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K Street Files: Evangelicals Say They’ll Be Game-Changers on Immigration

Engler declined to reveal the roundtable’s budget for the campaign, noting only that it’s “enough to do an impressive and impactful job.”

The U.S. Chamber of Commerce also called for passage of Russia PNTR. And its president, Tom Donohue, in a statement hailed the introduction Tuesday of Senate legislation to that end by Sens. Max Baucus (D-Mont.), John Thune (R-S.D.), John Kerry (D-Mass.) and John McCain (R-Ariz.).

Labor unions such as the AFL-CIO that typically opposed most recent trade deals have not come out against Russia PNTR. But the AFL-CIO does have concerns with it, according to a spokesman.

On Target

At Target Corp.’s annual meeting in Chicago today, a group of shareholders will urge the company to completely halt all political spending.

“Political contributions are fraught with risk, and even seemingly small contributions can have an impact on a company’s reputation and employee morale,” said Larisa Ruoff, director of shareholder advocacy at Green Century Capital Management, a Boston-based firm that is investment adviser to the Green Century Equity Fund, a Target investor pressing for the resolution.

Amid growing shareholder activism over political money, several companies have faced votes this spring on resolutions urging full disclosure of corporate political spending. The Target resolution is unusual in that it calls not just for disclosure but for a full ban on campaign spending, even through trade groups or nonprofits.

It’s the third resolution calling for a complete ban to come before a major company this spring. Last month Trillium Asset Management, another Boston-based investment adviser, urged shareholders to vote for similar proposals at the annual meetings of 3M and Bank of America.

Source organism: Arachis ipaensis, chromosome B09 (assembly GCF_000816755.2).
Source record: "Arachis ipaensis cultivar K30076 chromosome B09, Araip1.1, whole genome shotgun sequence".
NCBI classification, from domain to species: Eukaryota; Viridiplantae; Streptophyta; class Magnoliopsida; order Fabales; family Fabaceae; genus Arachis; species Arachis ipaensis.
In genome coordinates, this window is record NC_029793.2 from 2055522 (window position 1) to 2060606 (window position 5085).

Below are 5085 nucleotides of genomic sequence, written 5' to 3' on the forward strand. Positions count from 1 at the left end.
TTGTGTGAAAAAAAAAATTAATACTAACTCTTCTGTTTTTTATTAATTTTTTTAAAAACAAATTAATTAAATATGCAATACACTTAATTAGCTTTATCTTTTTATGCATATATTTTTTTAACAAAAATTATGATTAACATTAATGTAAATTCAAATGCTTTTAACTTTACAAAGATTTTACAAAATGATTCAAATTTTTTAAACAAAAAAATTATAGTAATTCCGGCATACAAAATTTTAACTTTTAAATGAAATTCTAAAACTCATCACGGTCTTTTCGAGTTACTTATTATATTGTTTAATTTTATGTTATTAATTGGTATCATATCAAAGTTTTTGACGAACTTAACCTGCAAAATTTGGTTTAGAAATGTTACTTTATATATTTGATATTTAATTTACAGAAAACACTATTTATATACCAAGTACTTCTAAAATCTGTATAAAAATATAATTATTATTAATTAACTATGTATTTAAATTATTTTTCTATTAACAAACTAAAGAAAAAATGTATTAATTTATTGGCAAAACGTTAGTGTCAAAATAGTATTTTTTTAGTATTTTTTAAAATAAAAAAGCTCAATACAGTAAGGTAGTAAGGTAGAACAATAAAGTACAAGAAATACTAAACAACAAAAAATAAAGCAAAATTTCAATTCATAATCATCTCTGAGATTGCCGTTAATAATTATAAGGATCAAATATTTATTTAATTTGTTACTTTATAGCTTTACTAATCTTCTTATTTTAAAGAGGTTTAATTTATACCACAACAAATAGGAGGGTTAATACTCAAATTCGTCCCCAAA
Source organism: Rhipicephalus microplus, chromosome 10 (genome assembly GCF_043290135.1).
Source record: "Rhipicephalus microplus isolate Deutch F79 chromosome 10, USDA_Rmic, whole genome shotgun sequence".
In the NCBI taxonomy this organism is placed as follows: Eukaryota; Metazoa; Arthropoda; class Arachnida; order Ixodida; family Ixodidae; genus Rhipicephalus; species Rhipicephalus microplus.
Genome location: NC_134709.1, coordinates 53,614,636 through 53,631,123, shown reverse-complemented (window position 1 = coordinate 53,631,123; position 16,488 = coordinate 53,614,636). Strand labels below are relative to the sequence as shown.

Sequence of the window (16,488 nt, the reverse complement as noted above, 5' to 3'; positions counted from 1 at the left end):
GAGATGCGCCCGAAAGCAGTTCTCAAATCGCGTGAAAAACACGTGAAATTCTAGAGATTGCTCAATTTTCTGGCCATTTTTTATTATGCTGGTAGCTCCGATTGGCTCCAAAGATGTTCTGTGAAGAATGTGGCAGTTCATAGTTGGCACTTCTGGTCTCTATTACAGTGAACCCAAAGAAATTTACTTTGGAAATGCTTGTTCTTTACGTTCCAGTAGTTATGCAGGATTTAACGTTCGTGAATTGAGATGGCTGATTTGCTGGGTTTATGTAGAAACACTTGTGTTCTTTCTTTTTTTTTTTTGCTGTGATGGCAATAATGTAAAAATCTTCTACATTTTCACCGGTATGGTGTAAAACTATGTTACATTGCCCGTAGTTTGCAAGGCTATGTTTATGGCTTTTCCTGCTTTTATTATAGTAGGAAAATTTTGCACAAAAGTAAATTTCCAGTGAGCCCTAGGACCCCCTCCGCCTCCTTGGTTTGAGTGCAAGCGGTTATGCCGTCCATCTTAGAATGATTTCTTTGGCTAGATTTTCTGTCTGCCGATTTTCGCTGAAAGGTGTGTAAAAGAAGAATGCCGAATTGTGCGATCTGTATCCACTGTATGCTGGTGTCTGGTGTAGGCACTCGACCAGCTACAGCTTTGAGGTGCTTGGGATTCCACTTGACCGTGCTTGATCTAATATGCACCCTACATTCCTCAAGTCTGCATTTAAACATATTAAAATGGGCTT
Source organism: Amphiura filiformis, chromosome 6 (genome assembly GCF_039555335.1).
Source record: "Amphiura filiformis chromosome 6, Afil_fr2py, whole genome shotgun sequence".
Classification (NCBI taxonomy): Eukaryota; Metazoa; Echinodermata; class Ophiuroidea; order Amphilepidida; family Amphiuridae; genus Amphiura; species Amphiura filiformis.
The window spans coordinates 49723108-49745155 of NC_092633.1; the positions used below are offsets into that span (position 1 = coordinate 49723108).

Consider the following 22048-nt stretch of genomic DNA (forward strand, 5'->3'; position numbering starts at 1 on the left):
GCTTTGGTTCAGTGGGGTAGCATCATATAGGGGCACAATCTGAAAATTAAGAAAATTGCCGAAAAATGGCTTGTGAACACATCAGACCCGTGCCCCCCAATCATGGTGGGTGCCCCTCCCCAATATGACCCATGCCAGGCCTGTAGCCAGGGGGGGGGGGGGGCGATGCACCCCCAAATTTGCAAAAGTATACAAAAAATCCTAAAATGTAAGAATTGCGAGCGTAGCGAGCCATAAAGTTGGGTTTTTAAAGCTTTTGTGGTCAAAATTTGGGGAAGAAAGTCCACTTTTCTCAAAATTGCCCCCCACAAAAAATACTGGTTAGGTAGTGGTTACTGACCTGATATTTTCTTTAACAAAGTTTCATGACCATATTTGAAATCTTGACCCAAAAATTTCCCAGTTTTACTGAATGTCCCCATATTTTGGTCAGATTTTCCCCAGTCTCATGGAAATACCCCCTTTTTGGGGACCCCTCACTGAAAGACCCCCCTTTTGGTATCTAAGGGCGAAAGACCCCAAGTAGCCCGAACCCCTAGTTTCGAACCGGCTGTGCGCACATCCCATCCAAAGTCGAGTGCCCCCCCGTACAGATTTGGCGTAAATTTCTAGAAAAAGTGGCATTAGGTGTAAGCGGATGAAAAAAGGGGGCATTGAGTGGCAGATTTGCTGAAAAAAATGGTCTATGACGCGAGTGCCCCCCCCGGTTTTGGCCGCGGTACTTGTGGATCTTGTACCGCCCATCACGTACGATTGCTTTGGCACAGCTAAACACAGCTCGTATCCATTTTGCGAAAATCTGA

Ruoff said Target shareholders are responding in part to a 2010 controversy involving the company’s indirect support for an anti-gay candidate.

In a proxy statement released before the meeting, Target directors recommended against voting for the resolution. The company strengthened transparency and oversight after the 2010 controversy, the statement noted, but “determined that a complete prohibition of this nature was too absolute and could put Target at a disadvantage if there ever were circumstances when use of corporate funds would be in the best interests of the corporation.”

K Street Moves

John Spitaleri Shaw, a one-time investigative counsel to then-Sen. Fred Thompson (R-Tenn.), is taking the helm of the Natural Products Association. The group represents makers of dietary supplements, health and beauty aids and foods.

Shaw also previously worked as assistant secretary for environment, safety and health at the Energy Department and was a lobbyist at Patton Boggs.

Eliza Newlin Carney contributed to this report.

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